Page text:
RI.4.10. By the end of year, read and comprehend informational texts, including history/social studies, science, and technical texts, in the grades 4–5 text complexity band proficiently, with scaffolding as needed at the high end of the range.

Mr. Potato Head


Richard T. James the Slinky Inventor --


Tuesday, May 15, 2012

Common Core Persuasive Writing Lesson

I love the book Should Their Be Zoos? by Tony Stead. I've written about my lessons using this book in previous posts. . Recently I found a writing lesson which is aligned to the common core that I want to share with you. The students write an opinion piece and support their point of view with reasons from the text Should Their Be Zoos,and The Swazi Eleven by Kelly Boland.(A copy of this article is given in the packed from the link below). They also use facts learned from  a video clip from a Phoenix news station about an endangered animal which has thrived at a local zoo. I posted a copy of the video I found on Youtube below. Here is the link to the NYC Dept. of Education website:
http://schools.nyc.gov/NR/rdonlyres/C03E352F-F0EE-4152-8CBE-76F1D62864F5/0/NYCDOEG5Literacy_TCRWP_Final.pdf


Common Core Standards addressed:RI.5.1 Quote accurately from a text when explaining what the text says explicitly and when drawing
inferences from the text.
RI.5.2: Determine two or more main ideas of a text and explain how they are supported by key details;
summarize the text.
RI.5.10: By the end of the year, read and comprehend informational texts, including history/social studies,
science, and technical texts, at the high end of the grades 4–5 text complexity band independently and
proficiently.
W.5.1: Write opinion pieces on topics or texts, supporting a point of view with reasons and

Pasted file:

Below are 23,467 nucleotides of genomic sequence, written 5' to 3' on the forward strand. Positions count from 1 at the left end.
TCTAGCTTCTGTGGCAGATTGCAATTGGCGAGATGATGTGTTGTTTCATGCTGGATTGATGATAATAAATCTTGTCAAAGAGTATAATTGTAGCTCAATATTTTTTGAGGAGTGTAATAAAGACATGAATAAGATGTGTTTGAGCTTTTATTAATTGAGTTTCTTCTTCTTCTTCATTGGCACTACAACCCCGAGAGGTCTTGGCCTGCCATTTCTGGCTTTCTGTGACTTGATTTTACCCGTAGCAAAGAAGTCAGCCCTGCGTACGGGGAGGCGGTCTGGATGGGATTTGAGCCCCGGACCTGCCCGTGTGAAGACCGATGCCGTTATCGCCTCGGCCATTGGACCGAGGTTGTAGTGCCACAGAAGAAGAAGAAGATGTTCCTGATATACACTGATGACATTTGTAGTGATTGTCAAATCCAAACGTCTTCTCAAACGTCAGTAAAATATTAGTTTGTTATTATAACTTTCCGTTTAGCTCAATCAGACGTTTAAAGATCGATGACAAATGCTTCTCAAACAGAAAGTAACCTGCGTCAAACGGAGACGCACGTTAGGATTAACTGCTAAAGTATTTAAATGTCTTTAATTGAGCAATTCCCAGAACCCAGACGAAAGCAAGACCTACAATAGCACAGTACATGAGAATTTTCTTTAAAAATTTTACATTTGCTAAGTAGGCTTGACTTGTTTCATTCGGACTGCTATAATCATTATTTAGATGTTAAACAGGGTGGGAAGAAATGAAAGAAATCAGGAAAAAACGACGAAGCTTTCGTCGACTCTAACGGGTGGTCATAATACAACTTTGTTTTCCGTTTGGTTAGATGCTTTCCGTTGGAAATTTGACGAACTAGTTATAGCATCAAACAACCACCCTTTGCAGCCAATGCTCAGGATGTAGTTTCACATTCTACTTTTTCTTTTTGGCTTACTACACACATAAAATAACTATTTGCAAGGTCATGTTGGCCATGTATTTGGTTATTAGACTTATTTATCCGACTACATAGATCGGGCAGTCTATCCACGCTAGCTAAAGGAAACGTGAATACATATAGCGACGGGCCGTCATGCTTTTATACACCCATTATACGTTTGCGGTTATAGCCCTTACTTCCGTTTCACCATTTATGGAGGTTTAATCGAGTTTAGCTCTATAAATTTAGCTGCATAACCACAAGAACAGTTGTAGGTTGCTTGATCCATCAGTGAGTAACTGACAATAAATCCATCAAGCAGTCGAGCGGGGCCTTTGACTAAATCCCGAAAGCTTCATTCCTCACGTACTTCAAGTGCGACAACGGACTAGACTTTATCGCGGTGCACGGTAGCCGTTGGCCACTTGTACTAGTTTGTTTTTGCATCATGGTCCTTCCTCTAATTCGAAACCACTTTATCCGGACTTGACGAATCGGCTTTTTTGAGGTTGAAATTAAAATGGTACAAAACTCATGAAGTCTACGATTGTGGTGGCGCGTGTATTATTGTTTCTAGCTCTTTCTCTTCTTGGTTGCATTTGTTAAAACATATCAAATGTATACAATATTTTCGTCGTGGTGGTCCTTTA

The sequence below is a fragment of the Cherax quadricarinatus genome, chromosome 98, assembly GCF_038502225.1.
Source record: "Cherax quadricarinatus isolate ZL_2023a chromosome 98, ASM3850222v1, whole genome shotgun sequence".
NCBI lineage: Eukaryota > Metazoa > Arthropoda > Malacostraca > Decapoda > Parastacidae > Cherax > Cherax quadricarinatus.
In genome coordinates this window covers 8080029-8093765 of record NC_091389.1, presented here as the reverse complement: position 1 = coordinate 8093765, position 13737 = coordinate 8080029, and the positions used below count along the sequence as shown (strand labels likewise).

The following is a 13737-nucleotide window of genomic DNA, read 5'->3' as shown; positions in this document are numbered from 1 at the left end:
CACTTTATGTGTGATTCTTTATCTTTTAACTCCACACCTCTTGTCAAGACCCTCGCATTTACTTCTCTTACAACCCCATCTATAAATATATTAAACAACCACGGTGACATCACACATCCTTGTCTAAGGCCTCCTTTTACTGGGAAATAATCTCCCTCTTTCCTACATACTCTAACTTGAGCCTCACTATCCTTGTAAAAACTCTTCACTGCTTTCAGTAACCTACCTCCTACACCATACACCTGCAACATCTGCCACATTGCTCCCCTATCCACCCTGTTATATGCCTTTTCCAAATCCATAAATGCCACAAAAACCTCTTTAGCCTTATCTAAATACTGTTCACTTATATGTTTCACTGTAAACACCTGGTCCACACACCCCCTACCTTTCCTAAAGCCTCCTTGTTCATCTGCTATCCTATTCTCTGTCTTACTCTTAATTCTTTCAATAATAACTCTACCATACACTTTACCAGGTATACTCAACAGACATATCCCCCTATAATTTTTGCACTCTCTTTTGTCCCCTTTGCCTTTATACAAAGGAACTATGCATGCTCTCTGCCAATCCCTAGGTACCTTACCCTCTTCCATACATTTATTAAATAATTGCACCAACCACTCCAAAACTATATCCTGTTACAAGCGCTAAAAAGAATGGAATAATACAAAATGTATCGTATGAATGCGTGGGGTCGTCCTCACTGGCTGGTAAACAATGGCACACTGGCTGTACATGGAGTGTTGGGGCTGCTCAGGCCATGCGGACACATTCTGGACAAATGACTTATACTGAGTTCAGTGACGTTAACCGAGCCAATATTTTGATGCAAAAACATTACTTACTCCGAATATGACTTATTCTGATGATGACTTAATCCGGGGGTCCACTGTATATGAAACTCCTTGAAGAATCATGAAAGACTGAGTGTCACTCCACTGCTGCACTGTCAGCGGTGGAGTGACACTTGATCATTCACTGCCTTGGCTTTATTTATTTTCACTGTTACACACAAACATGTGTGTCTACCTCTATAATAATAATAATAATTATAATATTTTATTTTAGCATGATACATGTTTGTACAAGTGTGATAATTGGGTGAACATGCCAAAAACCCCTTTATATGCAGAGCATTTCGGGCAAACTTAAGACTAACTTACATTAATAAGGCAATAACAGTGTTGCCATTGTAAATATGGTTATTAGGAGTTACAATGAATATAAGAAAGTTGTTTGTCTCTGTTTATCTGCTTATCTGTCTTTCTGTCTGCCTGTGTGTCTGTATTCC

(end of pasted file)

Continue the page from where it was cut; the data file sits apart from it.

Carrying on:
information.

Phoenix Zoo


Saturday, May 5, 2012

Synthesizing with The Wednesday Surprise

Each year I use The Wednesday Surprise by Eve Bunting to do a lesson on synthesis. Synthesis is when your thinking changes during reading. This book is a great choice because it is short and sweet and your thinking changes quite drastically from the beginning to the end.
 I have taught this lesson for years with only one copy of the book. This year I ordered a class set and it made a big difference. In the middle we start to think  that the main character, Anna, will be reading to her father as his birthday surprise. Synthesizing through this part was the most difficult. I found we had to reread the page three times for full understanding. Having a class set really helped with this. At the end we find out that the surprise is really that the grandmother cannot read. Anna taught her to read and they surprised the father on his birthday. This was a great place it introduce the word: illiterate.
The next day I decided to review those spots in the text when the author either mislead the reader or left us a clue as to what the story was really about. I went through the text and created this worksheet.

We wrote our notes about what was happening to us as  readers on the opposite side. Christine

Sunday, April 29, 2012

Another book pick for the Common Core

I ordered a class set of this wonderful picture book/biography, Irena's Jar of Secrets by Marsha Vaughan to add to my nonfiction collections. It is the story of a young girl who grew up Catholic in Poland. She became a social worker who  bravely rescued 2,500 Jewish children from the Nazis. The names and locations of the children where kept in a jar which she hid under a apple tree. Irena Sendler lived to the ripe old age of 98!
This picture book is not for young children due to the topic. It will be a great addition to my lessons surrounding  Number The Stars by Lois Lowry. Now I will have that (historical) fiction/nonfiction (biography)connection.
Here are some of the Common Core standards we will be working on with this book:
  • RI.5.1. Quote accurately from a text when explaining what the text says explicitly and when drawing inferences from the text.
  • RI.5.2. Determine two or more main ideas of a text and explain how they are supported by key details; summarize the text.
  • RI.5.3. Explain the relationships or interactions between two or more individuals, events, ideas, or concepts in a historical, scientific, or technical text based on specific information in the text.